Opening up about autism and turning a town blue
'Growing up with autism wasn’t easy for me in the beginning,' says charity BBQ organizer Harrison Czapalay
Harrison Czapalay has autism and he's more than willing to share that fact with everyone he meets.
"Growing up with autism wasn't easy for me in the beginning, but now that I'm getting older I'm able to cope with it a lot more," said Czapalay.
"It's up to the person who has autism, or any disability for that matter, if they want to be open about it."
This weekend is one of the biggest times of the year for the affable 23 year old. Sunday marks World Autism Awareness Day and today, for the second straight year, he'll be hosting a charity barbecue at Clock Park in Wolfville, N.S.
Many businesses in town have put their support behind the event and all proceeds raised will go to the Annapolis Valley chapter of Autism Nova Scotia and the Acadia University SMILE (sensory motor instructional leadership experience) program.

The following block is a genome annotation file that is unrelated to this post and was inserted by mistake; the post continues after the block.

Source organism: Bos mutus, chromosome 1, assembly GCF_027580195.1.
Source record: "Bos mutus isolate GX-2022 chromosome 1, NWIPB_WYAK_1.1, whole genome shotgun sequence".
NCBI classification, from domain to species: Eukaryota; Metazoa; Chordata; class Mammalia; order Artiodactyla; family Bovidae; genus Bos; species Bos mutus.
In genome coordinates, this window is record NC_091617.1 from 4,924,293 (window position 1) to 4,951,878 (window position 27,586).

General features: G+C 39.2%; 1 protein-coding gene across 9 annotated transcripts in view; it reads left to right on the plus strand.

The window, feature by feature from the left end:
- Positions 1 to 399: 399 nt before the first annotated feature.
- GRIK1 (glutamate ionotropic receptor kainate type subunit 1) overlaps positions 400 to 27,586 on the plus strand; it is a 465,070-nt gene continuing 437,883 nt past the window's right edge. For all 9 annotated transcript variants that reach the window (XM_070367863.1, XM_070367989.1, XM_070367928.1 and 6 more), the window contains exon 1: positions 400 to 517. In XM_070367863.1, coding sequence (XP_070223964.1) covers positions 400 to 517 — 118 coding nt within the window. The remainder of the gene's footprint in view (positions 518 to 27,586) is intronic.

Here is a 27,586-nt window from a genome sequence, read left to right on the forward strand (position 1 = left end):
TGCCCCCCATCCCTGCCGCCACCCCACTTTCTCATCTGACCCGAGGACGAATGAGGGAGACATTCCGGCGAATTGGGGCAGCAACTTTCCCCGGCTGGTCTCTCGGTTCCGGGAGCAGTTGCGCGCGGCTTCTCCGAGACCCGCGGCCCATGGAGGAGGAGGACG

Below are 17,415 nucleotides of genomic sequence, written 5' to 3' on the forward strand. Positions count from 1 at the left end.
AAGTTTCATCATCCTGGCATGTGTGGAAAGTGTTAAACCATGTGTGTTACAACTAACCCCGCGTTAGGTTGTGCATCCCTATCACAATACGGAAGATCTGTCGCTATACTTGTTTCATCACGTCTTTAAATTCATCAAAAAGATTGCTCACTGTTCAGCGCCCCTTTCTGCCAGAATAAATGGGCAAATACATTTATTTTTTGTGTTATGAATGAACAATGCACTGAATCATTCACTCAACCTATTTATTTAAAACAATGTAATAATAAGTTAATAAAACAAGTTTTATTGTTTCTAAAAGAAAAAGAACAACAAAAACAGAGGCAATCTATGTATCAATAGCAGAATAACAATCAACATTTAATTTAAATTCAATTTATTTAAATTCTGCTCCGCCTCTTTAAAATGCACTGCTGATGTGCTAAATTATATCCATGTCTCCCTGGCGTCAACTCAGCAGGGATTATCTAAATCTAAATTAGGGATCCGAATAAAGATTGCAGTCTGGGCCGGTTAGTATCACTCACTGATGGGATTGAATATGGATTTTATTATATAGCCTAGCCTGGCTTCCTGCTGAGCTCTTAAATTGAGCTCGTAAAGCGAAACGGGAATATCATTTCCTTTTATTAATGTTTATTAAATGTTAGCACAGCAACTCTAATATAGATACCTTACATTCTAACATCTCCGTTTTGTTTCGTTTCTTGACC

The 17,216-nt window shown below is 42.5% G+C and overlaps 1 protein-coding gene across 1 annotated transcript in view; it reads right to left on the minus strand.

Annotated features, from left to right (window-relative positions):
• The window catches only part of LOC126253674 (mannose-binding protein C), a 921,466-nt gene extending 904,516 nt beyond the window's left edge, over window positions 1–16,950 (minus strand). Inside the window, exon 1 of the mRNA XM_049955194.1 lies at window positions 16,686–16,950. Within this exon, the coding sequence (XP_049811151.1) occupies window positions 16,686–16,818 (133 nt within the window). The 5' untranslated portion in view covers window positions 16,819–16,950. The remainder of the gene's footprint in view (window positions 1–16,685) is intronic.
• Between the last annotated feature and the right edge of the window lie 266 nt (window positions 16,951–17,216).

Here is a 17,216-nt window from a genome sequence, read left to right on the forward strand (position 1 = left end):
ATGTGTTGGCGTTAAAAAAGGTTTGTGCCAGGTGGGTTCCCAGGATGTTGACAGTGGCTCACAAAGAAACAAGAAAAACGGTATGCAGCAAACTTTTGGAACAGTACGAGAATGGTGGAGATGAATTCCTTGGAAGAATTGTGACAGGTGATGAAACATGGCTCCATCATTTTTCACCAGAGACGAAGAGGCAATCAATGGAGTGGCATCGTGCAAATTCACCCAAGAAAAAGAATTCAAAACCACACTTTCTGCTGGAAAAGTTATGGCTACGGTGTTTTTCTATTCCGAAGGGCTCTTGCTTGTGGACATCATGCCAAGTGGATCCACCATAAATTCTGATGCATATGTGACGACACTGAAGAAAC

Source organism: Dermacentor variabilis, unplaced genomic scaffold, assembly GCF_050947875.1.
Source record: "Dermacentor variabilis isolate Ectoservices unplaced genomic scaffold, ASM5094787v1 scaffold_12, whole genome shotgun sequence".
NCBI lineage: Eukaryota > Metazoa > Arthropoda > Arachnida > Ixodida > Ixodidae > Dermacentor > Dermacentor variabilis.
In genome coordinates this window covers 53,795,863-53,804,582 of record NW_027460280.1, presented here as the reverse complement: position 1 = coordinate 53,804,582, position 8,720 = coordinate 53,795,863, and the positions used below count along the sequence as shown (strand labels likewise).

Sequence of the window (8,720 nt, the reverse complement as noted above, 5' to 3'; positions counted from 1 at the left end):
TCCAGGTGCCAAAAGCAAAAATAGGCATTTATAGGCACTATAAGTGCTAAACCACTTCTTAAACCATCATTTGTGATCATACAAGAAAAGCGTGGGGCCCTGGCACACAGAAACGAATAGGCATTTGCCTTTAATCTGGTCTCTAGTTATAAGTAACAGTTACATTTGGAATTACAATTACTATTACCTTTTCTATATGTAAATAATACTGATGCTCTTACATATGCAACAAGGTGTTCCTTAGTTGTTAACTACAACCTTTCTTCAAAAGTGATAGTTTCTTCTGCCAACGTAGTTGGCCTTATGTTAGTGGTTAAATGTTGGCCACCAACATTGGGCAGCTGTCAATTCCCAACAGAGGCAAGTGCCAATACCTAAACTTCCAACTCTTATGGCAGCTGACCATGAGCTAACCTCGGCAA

The SMILE program teams up people with autism with students at the university. Czapalay joined the program when he was a pre-schooler, not long after he was diagnosed with autism at the age of three.
"They develop a bond and through that they make friendships that last a lifetime," said Roxanne Seaman, a kinesiology professor at Acadia and the director of the program.
She's known Czapalay since he joined SMILE nearly 20 years ago. He's still involved in the adult program.
"Last week he delivered a very well-written and prepared speech and it brought tears to my eyes, just thinking back to when he was just a little guy trying to transition from one place to the next."
Czapalay is well-known around Wolfville because he almost always wears one of his many cowboy hats. He also has a lot of blue clothes in his closet. That's because blue is the colour that marks World Autism Awareness Day.
Many people in Wolfville have put up blue lights on their homes for this weekend. University Hall and Alumni Hall at Acadia will also be lit with blue lights.
People going to the barbecue are encouraged to wear blue clothing. The get-together runs from 11 a.m. to 2 p.m. on Saturday.
"I think it's going to be a whole lot better this year because there have been a lot of people looking to get blue lights," said Czapalay. "People have been asking how they can help with the barbecue, too. It's been really great that way."